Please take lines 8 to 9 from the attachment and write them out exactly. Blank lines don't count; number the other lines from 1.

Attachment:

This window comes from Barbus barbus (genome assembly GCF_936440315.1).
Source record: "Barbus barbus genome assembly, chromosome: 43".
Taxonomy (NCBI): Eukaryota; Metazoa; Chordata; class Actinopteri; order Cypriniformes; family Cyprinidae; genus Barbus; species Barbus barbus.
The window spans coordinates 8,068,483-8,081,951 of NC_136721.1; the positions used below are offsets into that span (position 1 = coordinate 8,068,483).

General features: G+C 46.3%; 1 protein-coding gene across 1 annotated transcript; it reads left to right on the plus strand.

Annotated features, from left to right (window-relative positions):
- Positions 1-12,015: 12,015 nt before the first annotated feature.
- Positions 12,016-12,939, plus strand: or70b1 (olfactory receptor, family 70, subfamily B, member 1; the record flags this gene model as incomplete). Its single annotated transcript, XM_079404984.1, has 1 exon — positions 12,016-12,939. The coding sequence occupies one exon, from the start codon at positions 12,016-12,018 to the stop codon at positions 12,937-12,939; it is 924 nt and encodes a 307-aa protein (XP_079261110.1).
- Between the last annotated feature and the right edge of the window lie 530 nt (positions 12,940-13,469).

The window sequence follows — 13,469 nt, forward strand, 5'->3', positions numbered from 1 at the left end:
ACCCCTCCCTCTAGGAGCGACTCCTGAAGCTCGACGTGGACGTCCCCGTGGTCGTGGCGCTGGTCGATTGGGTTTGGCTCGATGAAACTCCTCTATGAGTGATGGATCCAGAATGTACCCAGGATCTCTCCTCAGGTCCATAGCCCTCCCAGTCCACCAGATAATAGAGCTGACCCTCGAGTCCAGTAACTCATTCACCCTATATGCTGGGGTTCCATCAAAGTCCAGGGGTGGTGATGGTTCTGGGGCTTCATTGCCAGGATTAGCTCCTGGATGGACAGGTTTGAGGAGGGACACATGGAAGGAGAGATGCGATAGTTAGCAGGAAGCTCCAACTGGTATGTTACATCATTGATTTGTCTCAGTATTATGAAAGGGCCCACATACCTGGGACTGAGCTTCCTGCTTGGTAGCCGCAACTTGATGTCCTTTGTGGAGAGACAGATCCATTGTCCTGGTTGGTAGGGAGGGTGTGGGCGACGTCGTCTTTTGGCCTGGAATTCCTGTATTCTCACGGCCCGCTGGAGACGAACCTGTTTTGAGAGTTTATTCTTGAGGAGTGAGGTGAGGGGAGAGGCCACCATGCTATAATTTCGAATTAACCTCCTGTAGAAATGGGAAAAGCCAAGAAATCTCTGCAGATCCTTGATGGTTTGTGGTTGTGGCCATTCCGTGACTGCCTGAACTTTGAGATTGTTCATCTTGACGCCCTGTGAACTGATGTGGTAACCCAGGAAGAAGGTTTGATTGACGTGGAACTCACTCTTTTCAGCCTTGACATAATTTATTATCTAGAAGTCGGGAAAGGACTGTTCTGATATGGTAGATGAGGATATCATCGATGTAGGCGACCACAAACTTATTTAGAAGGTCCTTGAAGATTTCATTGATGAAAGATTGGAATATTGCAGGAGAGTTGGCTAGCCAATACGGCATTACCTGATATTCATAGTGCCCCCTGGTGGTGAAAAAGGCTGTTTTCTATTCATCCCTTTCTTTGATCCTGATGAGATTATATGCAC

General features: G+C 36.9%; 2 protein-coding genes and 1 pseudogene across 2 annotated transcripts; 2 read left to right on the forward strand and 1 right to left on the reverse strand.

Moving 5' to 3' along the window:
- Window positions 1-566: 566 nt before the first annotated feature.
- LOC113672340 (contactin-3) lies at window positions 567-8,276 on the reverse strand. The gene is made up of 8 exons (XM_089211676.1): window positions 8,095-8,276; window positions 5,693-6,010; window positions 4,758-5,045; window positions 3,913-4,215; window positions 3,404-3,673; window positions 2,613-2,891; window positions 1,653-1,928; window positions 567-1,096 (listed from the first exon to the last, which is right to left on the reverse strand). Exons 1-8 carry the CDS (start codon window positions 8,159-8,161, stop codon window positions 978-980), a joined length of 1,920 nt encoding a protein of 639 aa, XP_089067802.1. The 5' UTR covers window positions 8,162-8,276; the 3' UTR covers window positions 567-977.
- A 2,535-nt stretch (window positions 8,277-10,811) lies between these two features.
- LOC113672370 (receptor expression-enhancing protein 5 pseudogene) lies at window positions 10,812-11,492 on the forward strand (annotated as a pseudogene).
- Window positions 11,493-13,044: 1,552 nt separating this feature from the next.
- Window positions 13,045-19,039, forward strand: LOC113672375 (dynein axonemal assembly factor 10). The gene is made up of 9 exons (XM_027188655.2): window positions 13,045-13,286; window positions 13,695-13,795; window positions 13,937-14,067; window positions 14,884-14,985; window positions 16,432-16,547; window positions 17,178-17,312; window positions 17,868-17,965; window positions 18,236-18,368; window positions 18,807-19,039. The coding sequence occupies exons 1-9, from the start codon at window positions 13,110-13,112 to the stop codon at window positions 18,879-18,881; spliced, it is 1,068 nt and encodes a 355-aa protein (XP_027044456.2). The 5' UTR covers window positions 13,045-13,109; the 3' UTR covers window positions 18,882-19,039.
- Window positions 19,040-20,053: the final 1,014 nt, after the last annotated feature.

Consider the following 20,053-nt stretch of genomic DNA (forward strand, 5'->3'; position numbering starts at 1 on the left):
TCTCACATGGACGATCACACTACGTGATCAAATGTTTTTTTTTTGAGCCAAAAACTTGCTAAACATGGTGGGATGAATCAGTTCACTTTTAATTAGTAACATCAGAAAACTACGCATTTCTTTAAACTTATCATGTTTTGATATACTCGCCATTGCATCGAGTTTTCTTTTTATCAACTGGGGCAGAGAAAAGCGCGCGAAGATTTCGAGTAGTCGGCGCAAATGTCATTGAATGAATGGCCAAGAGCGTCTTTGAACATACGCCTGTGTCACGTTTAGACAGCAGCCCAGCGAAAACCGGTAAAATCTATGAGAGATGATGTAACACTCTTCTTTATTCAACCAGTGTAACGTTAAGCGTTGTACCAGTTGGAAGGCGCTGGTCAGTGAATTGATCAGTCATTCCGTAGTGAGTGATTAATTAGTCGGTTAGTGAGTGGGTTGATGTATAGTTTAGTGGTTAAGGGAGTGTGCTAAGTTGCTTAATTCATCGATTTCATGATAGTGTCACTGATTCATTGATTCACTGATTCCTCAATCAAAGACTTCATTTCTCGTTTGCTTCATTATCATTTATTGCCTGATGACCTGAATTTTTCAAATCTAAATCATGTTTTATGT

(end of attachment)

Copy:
- Positions 12,016-12,939, plus strand: or70b1 (olfactory receptor, family 70, subfamily B, member 1; the record flags this gene model as incomplete). Its single annotated transcript, XM_079404984.1, has 1 exon — positions 12,016-12,939. The coding sequence occupies one exon, from the start codon at positions 12,016-12,018 to the stop codon at positions 12,937-12,939; it is 924 nt and encodes a 307-aa protein (XP_079261110.1).
- Between the last annotated feature and the right edge of the window lie 530 nt (positions 12,940-13,469).